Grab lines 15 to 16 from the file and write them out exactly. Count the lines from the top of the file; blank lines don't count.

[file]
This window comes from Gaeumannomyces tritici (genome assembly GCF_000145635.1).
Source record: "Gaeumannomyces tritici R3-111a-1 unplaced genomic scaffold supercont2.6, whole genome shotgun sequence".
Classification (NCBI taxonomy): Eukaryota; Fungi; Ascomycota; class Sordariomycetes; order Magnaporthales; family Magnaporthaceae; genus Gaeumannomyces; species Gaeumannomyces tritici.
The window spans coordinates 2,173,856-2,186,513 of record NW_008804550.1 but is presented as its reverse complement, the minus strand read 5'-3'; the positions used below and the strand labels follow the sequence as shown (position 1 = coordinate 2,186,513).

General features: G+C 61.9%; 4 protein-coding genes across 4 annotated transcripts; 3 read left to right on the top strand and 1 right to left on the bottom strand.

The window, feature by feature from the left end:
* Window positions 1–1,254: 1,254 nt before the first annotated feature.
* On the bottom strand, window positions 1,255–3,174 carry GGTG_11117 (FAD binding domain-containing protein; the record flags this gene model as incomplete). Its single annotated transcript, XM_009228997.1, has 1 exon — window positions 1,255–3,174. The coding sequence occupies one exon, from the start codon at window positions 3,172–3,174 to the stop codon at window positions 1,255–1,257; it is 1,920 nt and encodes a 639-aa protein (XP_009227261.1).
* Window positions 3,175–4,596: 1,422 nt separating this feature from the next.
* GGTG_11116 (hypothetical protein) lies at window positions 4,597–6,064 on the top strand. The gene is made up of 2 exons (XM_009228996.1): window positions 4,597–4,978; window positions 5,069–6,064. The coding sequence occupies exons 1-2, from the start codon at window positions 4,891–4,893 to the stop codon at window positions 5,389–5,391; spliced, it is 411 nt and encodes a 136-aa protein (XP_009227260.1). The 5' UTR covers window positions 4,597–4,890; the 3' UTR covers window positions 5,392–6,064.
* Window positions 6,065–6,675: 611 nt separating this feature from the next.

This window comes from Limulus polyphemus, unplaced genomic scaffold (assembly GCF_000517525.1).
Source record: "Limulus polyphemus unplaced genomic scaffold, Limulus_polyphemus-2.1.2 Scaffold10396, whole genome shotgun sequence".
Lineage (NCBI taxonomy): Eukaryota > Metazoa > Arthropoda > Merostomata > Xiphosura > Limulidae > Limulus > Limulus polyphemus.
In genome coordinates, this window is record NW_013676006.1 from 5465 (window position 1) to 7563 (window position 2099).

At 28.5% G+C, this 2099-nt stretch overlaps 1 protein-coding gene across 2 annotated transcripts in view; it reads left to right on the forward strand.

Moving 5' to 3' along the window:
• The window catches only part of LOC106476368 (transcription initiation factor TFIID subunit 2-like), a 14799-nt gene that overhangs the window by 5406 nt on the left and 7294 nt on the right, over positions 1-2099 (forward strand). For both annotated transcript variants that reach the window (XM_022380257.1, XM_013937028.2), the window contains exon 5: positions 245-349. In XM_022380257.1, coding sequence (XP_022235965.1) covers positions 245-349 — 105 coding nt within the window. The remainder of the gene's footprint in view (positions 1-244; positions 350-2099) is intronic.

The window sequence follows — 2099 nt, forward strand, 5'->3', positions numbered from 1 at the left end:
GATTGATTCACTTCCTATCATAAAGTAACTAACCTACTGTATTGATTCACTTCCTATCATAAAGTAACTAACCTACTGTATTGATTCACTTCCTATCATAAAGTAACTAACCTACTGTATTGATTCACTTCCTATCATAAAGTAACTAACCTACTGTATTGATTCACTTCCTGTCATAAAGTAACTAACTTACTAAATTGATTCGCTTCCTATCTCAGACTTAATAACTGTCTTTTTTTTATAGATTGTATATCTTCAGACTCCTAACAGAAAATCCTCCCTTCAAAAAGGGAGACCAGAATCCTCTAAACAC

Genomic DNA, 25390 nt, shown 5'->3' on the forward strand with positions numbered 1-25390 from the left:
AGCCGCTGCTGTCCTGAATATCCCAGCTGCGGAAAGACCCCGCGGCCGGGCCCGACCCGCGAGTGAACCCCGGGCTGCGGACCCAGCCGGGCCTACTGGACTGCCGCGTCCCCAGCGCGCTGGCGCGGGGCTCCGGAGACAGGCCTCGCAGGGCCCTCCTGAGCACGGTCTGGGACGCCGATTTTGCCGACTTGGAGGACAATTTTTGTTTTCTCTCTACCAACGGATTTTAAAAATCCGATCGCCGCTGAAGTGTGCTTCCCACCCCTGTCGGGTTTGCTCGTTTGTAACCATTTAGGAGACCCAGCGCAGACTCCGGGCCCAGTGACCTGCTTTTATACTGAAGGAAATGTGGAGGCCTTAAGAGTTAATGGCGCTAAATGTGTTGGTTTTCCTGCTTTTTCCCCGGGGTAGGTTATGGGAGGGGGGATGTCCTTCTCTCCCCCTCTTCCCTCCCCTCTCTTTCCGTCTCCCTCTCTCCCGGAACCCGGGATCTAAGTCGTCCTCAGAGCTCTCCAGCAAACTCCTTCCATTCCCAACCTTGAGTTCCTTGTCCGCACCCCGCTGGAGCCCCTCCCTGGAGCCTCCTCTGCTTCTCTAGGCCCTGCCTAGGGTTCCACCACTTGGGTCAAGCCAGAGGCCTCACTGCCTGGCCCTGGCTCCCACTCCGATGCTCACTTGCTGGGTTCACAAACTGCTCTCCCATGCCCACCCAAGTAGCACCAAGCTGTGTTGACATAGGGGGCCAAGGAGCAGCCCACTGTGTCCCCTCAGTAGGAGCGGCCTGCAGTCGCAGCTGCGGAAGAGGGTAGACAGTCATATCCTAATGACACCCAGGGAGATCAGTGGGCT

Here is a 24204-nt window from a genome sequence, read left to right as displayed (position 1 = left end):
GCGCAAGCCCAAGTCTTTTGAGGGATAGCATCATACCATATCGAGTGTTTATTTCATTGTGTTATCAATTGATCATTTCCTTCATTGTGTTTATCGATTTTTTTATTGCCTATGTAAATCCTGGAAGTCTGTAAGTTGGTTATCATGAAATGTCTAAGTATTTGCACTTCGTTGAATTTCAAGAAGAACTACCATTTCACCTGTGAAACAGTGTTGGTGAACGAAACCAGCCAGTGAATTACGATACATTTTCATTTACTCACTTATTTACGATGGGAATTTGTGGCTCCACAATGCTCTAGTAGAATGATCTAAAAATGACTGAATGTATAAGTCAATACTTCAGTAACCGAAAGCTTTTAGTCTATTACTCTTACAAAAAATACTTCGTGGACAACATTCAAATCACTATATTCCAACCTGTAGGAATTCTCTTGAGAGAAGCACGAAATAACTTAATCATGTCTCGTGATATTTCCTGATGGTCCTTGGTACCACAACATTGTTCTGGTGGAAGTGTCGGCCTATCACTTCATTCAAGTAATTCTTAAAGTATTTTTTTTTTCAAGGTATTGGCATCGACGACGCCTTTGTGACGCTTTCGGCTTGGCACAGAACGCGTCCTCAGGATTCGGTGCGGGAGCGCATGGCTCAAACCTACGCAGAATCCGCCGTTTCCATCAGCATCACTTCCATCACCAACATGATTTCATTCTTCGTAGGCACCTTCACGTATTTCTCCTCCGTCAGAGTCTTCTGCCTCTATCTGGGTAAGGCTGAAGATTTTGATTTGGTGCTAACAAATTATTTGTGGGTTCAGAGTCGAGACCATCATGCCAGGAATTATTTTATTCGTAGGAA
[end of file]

In genome coordinates, this window is record NW_013676006.1 from 5465 (window position 1) to 7563 (window position 2099).

At 28.5% G+C, this 2099-nt stretch overlaps 1 protein-coding gene across 2 annotated transcripts in view; it reads left to right on the forward strand.